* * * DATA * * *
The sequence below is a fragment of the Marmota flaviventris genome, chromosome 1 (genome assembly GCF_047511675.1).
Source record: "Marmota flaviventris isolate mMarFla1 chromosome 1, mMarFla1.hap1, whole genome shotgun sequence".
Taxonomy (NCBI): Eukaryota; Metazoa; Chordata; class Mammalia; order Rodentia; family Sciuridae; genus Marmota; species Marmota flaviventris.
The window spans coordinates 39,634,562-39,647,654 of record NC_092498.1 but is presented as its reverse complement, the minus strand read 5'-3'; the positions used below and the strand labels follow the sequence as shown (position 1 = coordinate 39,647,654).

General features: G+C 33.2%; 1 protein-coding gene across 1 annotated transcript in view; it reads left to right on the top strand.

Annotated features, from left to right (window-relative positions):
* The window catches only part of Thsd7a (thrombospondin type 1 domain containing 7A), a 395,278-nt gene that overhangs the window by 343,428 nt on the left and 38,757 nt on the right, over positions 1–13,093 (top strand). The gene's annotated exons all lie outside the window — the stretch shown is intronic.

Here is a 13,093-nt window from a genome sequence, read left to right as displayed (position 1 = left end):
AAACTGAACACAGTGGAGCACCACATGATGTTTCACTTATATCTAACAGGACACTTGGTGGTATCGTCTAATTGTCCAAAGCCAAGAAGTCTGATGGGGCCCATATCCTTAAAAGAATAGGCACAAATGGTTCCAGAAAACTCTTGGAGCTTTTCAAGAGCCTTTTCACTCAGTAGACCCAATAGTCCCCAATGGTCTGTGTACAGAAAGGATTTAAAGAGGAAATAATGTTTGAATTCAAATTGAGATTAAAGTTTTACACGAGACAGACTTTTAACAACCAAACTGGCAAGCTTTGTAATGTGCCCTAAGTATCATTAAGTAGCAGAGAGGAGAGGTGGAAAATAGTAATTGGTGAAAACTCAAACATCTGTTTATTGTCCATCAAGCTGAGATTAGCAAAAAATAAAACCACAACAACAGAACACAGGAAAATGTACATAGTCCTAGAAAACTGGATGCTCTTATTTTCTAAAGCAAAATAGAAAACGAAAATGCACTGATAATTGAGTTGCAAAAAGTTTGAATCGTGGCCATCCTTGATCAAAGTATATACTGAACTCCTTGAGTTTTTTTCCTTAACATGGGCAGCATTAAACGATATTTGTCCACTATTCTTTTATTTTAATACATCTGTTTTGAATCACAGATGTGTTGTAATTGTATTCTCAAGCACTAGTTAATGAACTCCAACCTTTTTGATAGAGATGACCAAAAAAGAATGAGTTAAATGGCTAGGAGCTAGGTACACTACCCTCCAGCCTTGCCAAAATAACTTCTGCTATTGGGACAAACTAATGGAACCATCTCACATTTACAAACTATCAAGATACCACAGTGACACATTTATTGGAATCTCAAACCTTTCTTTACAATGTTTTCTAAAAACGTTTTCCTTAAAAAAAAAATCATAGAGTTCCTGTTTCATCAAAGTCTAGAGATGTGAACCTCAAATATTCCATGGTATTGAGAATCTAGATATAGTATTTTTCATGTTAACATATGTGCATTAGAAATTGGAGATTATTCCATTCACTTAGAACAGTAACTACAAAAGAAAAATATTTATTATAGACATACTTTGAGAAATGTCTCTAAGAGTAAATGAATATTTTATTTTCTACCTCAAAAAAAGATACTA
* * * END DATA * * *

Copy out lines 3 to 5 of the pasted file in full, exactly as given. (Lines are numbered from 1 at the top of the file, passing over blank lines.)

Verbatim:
Taxonomy (NCBI): Eukaryota; Metazoa; Chordata; class Mammalia; order Rodentia; family Sciuridae; genus Marmota; species Marmota flaviventris.
The window spans coordinates 39,634,562-39,647,654 of record NC_092498.1 but is presented as its reverse complement, the minus strand read 5'-3'; the positions used below and the strand labels follow the sequence as shown (position 1 = coordinate 39,647,654).

General features: G+C 33.2%; 1 protein-coding gene across 1 annotated transcript in view; it reads left to right on the top strand.